Today’s GDP report was perhaps a bit … unexpected, given the recent durable-goods order report for March.  Positive growth returned, albeit to stagnation level, in the first quarter of 2013:

Real gross domestic product — the output of goods and services produced by labor and property located in the United States — increased at an annual rate of 2.5 percent in the first quarter of 2013 (that is, from the fourth quarter to the first quarter), according to the “advance” estimate released by the Bureau of Economic Analysis. In the fourth quarter, real GDP increased 0.4 percent.

The Bureau emphasized that the first-quarter advance estimate released today is based on source data that are incomplete or subject to further revision by the source agency (see the box on page 3 and “Comparisons of Revisions to GDP” on page 5). The “second” estimate for the first quarter, based on more complete data, will be released on May 30, 2013.

The increase in real GDP in the first quarter primarily reflected positive contributions from personal consumption expenditures (PCE), private inventory investment, exports, residential investment, and nonresidential fixed investment that were partly offset by negative contributions from federal government spending and state and local government spending. Imports, which are a subtraction in the calculation of GDP, increased.

Don’t break out the bubbly just yet.  Much of this growth came from “an upturn in private inventory investment,” meaning that final sales were significantly lower.  In fact, real final sales of domestic product — sales minus inventory expansion — only grew 1.5% in Q1.  That’s actually lower than Q4’s final real final sales figure of 1.9%.

However, there was better news in consumer purchasing:

Real personal consumption expenditures increased 3.2 percent in the first quarter, compared with an increase of 1.8 percent in the fourth. Durable goods increased 8.1 percent, compared with an increase of 13.6 percent. Nondurable goods increased 1.0 percent, compared with an increase of 0.1 percent. Services increased 3.1 percent, compared with an increase of 0.6 percent.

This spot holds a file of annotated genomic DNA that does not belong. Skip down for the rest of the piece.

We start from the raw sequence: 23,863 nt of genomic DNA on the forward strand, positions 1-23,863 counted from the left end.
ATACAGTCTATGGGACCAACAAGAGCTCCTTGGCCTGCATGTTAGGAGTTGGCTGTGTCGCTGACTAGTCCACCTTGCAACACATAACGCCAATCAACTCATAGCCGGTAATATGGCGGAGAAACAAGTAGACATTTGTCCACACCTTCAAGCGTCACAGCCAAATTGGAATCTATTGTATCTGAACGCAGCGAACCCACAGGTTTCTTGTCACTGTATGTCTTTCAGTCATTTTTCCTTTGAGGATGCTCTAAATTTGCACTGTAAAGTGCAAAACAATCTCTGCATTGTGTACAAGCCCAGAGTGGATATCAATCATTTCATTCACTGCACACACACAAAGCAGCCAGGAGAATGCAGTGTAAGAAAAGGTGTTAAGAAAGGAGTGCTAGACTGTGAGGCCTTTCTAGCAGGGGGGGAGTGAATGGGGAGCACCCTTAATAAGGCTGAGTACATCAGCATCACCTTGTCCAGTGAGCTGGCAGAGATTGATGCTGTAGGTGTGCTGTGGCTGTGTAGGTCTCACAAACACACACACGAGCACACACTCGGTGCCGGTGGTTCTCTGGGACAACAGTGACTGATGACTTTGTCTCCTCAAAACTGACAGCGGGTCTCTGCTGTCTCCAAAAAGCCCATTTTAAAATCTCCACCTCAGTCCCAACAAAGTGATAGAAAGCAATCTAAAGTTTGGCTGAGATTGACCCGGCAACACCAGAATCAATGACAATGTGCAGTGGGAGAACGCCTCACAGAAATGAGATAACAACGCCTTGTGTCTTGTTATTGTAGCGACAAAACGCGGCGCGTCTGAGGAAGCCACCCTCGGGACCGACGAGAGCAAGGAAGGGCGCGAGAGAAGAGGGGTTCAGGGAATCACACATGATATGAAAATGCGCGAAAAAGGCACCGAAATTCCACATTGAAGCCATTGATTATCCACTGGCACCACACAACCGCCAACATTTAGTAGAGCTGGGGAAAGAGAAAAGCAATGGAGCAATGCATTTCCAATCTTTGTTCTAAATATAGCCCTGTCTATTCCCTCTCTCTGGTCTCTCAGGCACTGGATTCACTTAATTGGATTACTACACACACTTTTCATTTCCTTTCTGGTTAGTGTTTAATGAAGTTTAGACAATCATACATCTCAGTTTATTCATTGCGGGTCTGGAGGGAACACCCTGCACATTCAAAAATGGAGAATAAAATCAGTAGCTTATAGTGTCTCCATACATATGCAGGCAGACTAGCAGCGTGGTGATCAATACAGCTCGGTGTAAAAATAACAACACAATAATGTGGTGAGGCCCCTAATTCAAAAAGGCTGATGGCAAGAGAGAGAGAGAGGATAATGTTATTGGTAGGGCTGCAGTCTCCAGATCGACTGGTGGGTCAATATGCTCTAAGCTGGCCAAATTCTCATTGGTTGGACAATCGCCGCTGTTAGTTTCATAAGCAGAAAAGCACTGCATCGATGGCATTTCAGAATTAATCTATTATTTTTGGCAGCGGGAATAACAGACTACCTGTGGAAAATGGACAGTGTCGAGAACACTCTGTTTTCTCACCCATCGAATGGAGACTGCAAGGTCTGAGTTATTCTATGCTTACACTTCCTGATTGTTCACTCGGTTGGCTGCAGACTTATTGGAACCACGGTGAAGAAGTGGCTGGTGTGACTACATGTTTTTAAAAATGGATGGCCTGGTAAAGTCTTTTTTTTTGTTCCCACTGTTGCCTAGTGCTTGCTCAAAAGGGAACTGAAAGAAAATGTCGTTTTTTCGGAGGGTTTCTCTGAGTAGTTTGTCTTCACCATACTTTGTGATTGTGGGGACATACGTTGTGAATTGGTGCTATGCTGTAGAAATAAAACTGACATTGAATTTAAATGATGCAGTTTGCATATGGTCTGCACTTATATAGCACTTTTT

Bear in mind that economists have been lamenting the depressive impact of the expiration of the payroll-tax-holiday at the beginning of the quarter.  As I have said all along, that’s nonsense.  PCEs didn’t increase when the payroll-tax holiday was implemented (in fact, the growth level dropped all through 2011 as compared to 2010), and its expiration wasn’t going to decrease it.  That consumer activity still didn’t get the US economy to push past the 1.5% increase in real final sales, though, and we are still sputtering along in stagnation.

The Wall Street Journal notes that the results missed expectations, which hovered at 3.2%:

The U.S. economy failed to gather as much steam as expected in the first quarter, potentially setting up another year of sluggish gains with signs already emerging of slowing hiring and investment. …

Economists surveyed by Dow Jones Newswires had forecast a 3.2% annualized expansion. Still, the GDP gain represented a rebound from the 0.4% growth in the prior quarter.

The economy has now grown for 15 consecutive quarters, but the average pace—just above 2% annually—is weak by historical standards.

The primary driver of the faster growth was a pickup in consumer spending. Personal-consumption expenditures grew 3.2%, the best pace since the end of 2010.

The numbers suggest that at least initially, American’s weren’t hamstrung by a January tax increases, although other government data suggested consumers began to slow their spending in March after a strong start to the year.

What was going on in March?  Oh yes, the Nightmare on Sequester Street hyperbole.

Update: CBS is unexpectedly unimpressed:

The U.S. economy grew 2.5 percent in the first three months of 2013, undershooting many forecasts that expected stronger growth.

Many economists had expected growth of 3 percent or higher. The increase in GDP, which represents the government’s initial estimate of economic output in the period and which is subject to revision, is not fast enough to support significant job-creation. The economy expanded at a meager 0.4 percent rate in the fourth quarter of 2012 and 2.2 percent for the year. …

For now, as the latest economic figures show, victory remains elusive. Plunging job-creation in March stirred fears that the economy was sputtering after two straight months of solid job growth. Retail sales shrank last month as consumers pulled back on spending. That appeared due to a move by Congress and President Barack Obama to allow Social Security taxes to rise in January, which reduced people’s paychecks and eroded their purchasing power.

Elsewhere in the economy, orders for aircraft and other big-ticket items also have sunk in recent weeks, indicating that companies expect business to slow.

All of which we knew, by the way, yesterday.  So why were economists expecting to hear better news than this?  Frankly, I was surprised the Q1 GDP came in as high as it did on the initial estimate.